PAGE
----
Writer: Alastair Cording
Director: Ivan Cutting
Reviewer: Glen Pearce
It sounds the stuff of some swashbuckling adventure novel. Tales of smugglers, horse theft, inter- gang rivalry, prison escape and a lucky escape from the hangman’s noose. Like all the best stories though, this one is true but with a twist as the felon here is a young woman.
Margaret Catchpole has entered into Suffolk folklore, a young woman who falls in love with a smuggler and steals her employer’s horse to ride an epic ten hour chase to London to find her man. What lifts this from many other tales of, what now seems petty crime, is the story behind Catchpole’s exploits.
In a time where a womanisn’teven supposed to ride a horse, Margaret strikes an independent furrow. Devoted to the man she loves, she sets about bettering herself in an effort to gain a more comfortable life, learning to read and write in the employ of local brewing family the Cobbolds. Will Laud, the subject of her affections, may initially be on a less honourable route but both Laud and Catchpole are somewhat dealt a hard card from the interference of Cobbold’s employer and doctor.
First performed 12 years ago and revived for Eastern Angles 30th anniversary celebrations, Alastair Cording’s script has an epic feel to match Catchpole’s epic exploits. In Cording’s telling, Margaret’s misdemeanours and trails take up a surprisingly small section of the action; instead we learn more about her backdrop, her hopes and dreams and the circumstances that lead to her crime.
Such an epic tale is now given an epic staging, this revival playing in the Hush House at Bentwaters airfield, a former cold-war engine test hanger. Rosie Alabaster’s set stretches from the shingle of the Suffolk coast, across fields to the wooden stables, a wide expanse for the company to play and roam over. The revised production also adds in new music from Jonathan Girling, an evocative mix of percussive themes and folk infused ballads. Continuing the epic, for this anniversary revival a community chorus have joined the professional actors, populating the Suffolk countryside.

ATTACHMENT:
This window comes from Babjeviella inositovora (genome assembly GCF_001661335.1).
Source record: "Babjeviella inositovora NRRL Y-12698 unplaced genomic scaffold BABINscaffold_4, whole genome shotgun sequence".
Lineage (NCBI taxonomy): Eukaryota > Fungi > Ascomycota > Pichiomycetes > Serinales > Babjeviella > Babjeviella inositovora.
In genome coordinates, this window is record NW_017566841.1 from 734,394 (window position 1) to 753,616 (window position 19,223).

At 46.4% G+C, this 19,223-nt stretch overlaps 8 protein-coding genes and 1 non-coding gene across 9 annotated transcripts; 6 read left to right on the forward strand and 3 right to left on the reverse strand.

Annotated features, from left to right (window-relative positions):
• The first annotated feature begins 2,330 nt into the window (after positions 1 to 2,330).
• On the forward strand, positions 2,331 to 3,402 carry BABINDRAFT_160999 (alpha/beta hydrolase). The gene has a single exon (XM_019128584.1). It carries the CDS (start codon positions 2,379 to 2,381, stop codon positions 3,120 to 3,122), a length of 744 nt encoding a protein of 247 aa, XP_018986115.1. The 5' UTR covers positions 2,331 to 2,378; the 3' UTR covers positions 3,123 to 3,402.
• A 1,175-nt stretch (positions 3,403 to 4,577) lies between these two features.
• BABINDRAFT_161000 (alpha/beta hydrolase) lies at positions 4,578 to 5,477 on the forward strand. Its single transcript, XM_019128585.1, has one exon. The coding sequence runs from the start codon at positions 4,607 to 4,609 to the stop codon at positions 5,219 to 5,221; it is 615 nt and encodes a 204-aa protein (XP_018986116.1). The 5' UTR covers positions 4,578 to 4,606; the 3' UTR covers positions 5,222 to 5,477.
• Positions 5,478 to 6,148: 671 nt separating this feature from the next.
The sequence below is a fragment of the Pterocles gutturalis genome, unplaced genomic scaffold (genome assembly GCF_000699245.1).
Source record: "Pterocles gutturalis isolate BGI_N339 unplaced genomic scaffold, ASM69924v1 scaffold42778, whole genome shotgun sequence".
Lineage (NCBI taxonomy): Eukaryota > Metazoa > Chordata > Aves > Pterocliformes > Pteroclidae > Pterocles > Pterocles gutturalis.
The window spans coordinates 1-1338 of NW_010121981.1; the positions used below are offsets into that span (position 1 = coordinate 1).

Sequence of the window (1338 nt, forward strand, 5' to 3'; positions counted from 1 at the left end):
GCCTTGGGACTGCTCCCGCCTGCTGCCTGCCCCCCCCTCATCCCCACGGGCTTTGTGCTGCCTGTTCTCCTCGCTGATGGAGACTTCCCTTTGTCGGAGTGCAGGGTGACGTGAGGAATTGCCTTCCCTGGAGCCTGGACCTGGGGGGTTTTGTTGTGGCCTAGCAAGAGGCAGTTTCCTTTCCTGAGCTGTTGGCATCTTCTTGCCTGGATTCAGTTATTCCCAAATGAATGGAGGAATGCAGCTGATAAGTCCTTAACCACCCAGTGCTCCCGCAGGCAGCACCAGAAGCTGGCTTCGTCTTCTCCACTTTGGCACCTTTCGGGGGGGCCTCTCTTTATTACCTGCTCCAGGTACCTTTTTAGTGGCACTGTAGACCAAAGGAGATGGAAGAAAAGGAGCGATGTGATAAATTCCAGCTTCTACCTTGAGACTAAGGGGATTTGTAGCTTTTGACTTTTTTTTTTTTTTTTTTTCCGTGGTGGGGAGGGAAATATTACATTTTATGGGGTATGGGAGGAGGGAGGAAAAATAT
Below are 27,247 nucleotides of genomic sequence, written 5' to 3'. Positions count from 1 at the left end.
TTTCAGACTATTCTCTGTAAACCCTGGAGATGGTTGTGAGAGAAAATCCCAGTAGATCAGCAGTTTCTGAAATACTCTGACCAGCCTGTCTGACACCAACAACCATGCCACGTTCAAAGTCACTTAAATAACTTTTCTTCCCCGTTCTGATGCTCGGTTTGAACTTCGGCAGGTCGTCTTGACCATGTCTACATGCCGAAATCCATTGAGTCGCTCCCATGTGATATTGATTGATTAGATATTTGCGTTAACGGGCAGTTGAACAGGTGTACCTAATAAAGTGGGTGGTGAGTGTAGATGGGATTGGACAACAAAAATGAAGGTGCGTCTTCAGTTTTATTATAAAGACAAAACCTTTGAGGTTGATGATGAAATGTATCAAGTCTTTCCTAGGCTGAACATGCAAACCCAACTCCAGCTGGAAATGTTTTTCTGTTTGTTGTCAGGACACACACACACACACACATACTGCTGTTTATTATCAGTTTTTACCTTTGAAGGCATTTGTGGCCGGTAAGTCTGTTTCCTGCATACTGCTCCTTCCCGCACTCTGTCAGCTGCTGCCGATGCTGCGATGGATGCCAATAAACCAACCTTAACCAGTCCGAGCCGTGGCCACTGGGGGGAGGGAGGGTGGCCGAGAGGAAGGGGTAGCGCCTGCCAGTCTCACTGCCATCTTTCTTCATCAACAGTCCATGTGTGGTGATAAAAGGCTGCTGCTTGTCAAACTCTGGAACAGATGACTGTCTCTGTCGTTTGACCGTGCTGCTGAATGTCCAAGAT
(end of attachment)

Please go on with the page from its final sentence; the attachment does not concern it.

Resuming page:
As befits a piece about a remarkable woman, at the heart of the show is a remarkable performance from Rosalind Steele. Steele gives Catchpole a real depth, a woman on one hand consumed by love but also a woman frustrated by the social and class restrictions placed on her and desperate to prove herself. It’s a performance that commands attention and elicits sympathy for Margaret without resorting to rose tinted glasses.
There’s also fine support from Francis Woolf as Catchpole’s love, Will Laud, and Liam Bewley as John Barry, a man conflicted by his duty to the law and his own, unrequited love, for Margaret. There’s also some nice chemistry between Steele and Becky Pennick as Catchpole’s employer Elizabeth Cobbold. There’s a real sense that despite the difference in status, there’s more similarities here than either would like to admit, both trapped in rôles that perhaps never satisfy.
With such a formidable environment as the Hush House, the building itself almost becomes a character in its own right. The cavernous hanger causes some reverberation problems, with an echo causing some distraction, especially in early scenes but these can easily be overcome.
As Margaret is transported off to Australia we’re reminded that her story didn’t end here and in fact Eastern Angles produced a sequel ‘Margaret Down Under’ – a revival for the 40th anniversary?